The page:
Next up: “Heartstone” by Elle Katharine White
This was a library-find. A very ‘meh’ retelling of Pride and Prejudice.
This is exactly what it says on the tin: A retelling of Jane Austen’s “Pride and Prejudice” in a fantasy setting.
The Riders are a group of elite soldiers tasked with dealing with the threats to the kingdom posed by creatures such as gryphons, lamias, and lindworms. Only the most worthy are chosen by a dragon or wyvern to become partners and companions.
Lord Merybourne hires a group of Riders to take care of a horde of gryphons that have invaded his lands. Aliza Bentaine is relieved to hear the news; she had already lost one sister to the creatures. But she is dismayed when she meets the Dragon Rider Alistair Daired and discovers that he is arrogant and unkind. Their circumstances continue to force them into each others’ company, as Aliza and her sister are recruited to guide Daired and the other Riders through Merybourne’s lands to the forest the gryphons have invaded. What follows is a battle of wits, a surprise romance, and a mystery that resolves to reveal that the kingdom is under a larger threat than simply a score of gryphons.
Okay, so my summary is a little generous with the last line. The story is so completely faithful to the events in “Pride and Prejudice” that any alteration to the narrative is paper-thin and only mildly interesting. Truth be told, this book was rather a disappointment.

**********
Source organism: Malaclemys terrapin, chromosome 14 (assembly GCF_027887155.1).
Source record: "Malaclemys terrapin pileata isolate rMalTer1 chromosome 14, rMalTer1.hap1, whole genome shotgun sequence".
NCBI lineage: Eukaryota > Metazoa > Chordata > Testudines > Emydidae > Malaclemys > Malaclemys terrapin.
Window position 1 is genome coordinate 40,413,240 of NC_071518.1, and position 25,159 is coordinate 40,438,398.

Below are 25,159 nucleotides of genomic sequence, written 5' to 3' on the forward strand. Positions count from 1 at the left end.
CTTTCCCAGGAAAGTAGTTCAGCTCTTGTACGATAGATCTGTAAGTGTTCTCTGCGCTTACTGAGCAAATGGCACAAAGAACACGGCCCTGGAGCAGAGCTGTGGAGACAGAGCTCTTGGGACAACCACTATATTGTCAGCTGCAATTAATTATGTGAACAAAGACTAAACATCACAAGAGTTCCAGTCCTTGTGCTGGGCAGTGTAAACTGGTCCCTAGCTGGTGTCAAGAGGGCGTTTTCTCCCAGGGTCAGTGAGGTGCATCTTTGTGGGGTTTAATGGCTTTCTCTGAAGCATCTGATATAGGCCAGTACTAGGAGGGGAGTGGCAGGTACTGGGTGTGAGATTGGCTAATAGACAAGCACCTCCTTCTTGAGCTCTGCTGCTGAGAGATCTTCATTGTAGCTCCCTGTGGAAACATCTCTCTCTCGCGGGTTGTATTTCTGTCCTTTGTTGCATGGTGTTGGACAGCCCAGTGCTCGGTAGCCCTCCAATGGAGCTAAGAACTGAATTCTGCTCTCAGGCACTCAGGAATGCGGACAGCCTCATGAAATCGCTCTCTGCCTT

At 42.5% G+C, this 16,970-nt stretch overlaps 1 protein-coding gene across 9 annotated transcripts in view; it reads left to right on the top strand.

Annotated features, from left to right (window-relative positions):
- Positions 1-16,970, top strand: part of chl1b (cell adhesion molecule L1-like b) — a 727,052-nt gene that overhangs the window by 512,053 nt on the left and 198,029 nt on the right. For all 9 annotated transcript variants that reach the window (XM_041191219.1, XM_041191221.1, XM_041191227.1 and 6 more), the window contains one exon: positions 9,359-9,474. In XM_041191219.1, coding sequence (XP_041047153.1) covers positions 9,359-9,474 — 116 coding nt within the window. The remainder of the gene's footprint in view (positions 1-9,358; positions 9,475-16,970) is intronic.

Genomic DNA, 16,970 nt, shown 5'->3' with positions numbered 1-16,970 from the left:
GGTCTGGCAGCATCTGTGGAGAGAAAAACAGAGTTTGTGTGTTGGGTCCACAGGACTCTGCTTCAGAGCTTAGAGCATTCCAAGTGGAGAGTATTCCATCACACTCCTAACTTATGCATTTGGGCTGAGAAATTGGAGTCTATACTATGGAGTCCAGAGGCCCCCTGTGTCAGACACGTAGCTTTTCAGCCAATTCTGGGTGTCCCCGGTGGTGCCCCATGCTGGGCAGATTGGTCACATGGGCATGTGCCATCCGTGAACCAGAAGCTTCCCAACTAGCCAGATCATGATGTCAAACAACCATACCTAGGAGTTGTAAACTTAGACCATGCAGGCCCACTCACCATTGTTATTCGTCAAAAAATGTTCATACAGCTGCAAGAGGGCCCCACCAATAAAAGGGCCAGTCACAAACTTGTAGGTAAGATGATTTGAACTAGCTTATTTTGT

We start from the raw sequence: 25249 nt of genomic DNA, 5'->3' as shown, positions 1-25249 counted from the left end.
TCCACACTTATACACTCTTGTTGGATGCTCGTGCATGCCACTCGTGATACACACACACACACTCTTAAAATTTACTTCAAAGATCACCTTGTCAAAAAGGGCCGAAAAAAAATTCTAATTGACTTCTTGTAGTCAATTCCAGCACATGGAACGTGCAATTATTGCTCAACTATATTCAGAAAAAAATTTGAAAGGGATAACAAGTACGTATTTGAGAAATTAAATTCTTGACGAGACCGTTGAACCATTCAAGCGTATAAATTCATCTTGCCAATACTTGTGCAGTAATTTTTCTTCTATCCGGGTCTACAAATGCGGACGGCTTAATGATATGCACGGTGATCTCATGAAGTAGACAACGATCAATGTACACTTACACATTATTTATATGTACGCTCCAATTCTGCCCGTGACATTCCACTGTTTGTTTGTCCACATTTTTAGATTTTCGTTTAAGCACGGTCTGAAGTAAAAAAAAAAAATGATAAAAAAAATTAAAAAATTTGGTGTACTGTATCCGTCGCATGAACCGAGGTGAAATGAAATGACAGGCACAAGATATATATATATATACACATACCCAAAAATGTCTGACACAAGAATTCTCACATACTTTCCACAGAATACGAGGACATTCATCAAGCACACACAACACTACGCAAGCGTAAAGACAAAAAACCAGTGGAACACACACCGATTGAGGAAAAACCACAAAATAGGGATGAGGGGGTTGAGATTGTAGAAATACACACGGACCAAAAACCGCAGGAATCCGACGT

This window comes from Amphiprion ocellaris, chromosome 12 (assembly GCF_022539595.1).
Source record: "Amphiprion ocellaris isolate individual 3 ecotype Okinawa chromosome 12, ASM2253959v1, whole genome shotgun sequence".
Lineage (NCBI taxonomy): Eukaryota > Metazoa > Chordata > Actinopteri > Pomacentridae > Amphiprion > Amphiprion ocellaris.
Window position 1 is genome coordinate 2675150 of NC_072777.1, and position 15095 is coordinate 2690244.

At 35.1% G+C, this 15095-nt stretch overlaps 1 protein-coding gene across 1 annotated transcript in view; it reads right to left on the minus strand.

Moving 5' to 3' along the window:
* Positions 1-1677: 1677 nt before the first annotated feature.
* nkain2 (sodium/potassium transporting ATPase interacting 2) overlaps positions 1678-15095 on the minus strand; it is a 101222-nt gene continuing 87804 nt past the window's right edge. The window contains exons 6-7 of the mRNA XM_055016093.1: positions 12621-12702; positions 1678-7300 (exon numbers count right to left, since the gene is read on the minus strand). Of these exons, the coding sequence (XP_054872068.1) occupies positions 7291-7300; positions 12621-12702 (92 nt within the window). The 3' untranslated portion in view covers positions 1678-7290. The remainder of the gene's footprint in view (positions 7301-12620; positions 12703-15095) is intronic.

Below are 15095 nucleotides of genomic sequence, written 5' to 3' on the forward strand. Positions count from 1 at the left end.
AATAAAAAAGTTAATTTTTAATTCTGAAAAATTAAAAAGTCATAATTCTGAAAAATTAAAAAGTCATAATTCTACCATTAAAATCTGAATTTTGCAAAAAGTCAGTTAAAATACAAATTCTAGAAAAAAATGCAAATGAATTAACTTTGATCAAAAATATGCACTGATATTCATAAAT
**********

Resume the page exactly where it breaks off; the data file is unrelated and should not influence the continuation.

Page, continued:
I picked “Heartstone” up because it was a retelling, and I’m generally up for giving them a go. Also, it had dragons and a man named Alistair in it (that is such a good name, I love that name). It started off pretty good, with an obvious solid base in Austen’s novel, and the makings of an interesting take on it with the addition of the fantasy elements. The author makes an interesting use of the old idea of ‘heartstones’. But unfortunately, the fantasy is only a superficial skin over top a mediocre “Pride and Prejudice” retelling. The book is too faithful to Austen’s work, offering up a formulaic slough through the same characters and same events. “Heartstone” doesn’t offer up anything truly unique, doesn’t take a chance to change much of anything about the original story to make it new. It doesn’t have the nuance of Austen’s work, either.
I would have like this book a lot more if the author had taken more of a hand in creating her own plot. I wanted more than a book entirely made up of recreated scenes from the classic.